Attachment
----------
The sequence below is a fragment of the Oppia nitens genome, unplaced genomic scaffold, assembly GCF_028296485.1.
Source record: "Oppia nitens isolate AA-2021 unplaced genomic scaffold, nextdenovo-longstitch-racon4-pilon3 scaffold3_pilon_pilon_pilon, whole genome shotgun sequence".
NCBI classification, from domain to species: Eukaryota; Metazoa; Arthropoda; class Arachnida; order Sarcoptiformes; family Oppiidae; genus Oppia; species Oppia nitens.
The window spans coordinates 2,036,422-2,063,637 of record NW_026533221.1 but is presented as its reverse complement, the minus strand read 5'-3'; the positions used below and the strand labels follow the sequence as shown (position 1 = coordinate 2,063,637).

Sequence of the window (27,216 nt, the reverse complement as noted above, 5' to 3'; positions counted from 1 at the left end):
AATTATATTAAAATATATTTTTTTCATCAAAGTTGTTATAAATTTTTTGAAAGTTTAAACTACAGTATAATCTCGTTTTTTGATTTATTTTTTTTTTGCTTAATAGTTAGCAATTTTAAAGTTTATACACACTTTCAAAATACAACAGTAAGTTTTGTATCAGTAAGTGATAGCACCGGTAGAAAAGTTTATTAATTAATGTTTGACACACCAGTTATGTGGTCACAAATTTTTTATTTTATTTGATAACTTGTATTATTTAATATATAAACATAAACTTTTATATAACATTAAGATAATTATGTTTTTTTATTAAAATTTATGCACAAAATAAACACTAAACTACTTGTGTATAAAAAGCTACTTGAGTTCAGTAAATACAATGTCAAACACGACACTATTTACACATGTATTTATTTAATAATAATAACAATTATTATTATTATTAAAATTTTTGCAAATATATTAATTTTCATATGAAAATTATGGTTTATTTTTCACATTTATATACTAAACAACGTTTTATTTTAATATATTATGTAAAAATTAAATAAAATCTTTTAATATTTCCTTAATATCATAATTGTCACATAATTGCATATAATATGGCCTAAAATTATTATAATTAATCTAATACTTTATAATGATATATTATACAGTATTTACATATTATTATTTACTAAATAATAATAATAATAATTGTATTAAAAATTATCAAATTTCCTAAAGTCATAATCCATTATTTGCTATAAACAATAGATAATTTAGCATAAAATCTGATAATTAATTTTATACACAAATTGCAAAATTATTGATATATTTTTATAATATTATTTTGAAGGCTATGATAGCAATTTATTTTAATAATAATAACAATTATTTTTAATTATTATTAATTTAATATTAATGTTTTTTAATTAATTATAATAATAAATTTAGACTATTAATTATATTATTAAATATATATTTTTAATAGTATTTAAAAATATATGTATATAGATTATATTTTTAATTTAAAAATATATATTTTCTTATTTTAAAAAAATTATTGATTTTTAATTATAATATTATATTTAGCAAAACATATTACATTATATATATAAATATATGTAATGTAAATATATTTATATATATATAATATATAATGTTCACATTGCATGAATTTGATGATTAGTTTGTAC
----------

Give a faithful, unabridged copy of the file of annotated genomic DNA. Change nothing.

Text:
The sequence below is a fragment of the Oppia nitens genome, unplaced genomic scaffold, assembly GCF_028296485.1.
Source record: "Oppia nitens isolate AA-2021 unplaced genomic scaffold, nextdenovo-longstitch-racon4-pilon3 scaffold3_pilon_pilon_pilon, whole genome shotgun sequence".
NCBI classification, from domain to species: Eukaryota; Metazoa; Arthropoda; class Arachnida; order Sarcoptiformes; family Oppiidae; genus Oppia; species Oppia nitens.
The window spans coordinates 2,036,422-2,063,637 of record NW_026533221.1 but is presented as its reverse complement, the minus strand read 5'-3'; the positions used below and the strand labels follow the sequence as shown (position 1 = coordinate 2,063,637).

Sequence of the window (27,216 nt, the reverse complement as noted above, 5' to 3'; positions counted from 1 at the left end):
AATTATATTAAAATATATTTTTTTCATCAAAGTTGTTATAAATTTTTTGAAAGTTTAAACTACAGTATAATCTCGTTTTTTGATTTATTTTTTTTTTGCTTAATAGTTAGCAATTTTAAAGTTTATACACACTTTCAAAATACAACAGTAAGTTTTGTATCAGTAAGTGATAGCACCGGTAGAAAAGTTTATTAATTAATGTTTGACACACCAGTTATGTGGTCACAAATTTTTTATTTTATTTGATAACTTGTATTATTTAATATATAAACATAAACTTTTATATAACATTAAGATAATTATGTTTTTTTATTAAAATTTATGCACAAAATAAACACTAAACTACTTGTGTATAAAAAGCTACTTGAGTTCAGTAAATACAATGTCAAACACGACACTATTTACACATGTATTTATTTAATAATAATAACAATTATTATTATTATTAAAATTTTTGCAAATATATTAATTTTCATATGAAAATTATGGTTTATTTTTCACATTTATATACTAAACAACGTTTTATTTTAATATATTATGTAAAAATTAAATAAAATCTTTTAATATTTCCTTAATATCATAATTGTCACATAATTGCATATAATATGGCCTAAAATTATTATAATTAATCTAATACTTTATAATGATATATTATACAGTATTTACATATTATTATTTACTAAATAATAATAATAATAATTGTATTAAAAATTATCAAATTTCCTAAAGTCATAATCCATTATTTGCTATAAACAATAGATAATTTAGCATAAAATCTGATAATTAATTTTATACACAAATTGCAAAATTATTGATATATTTTTATAATATTATTTTGAAGGCTATGATAGCAATTTATTTTAATAATAATAACAATTATTTTTAATTATTATTAATTTAATATTAATGTTTTTTAATTAATTATAATAATAAATTTAGACTATTAATTATATTATTAAATATATATTTTTAATAGTATTTAAAAATATATGTATATAGATTATATTTTTAATTTAAAAATATATATTTTCTTATTTTAAAAAAATTATTGATTTTTAATTATAATATTATATTTAGCAAAACATATTACATTATATATATAAATATATGTAATGTAAATATATTTATATATATATAATATATAATGTTCACATTGCATGAATTTGATGATTAGTTTGTAC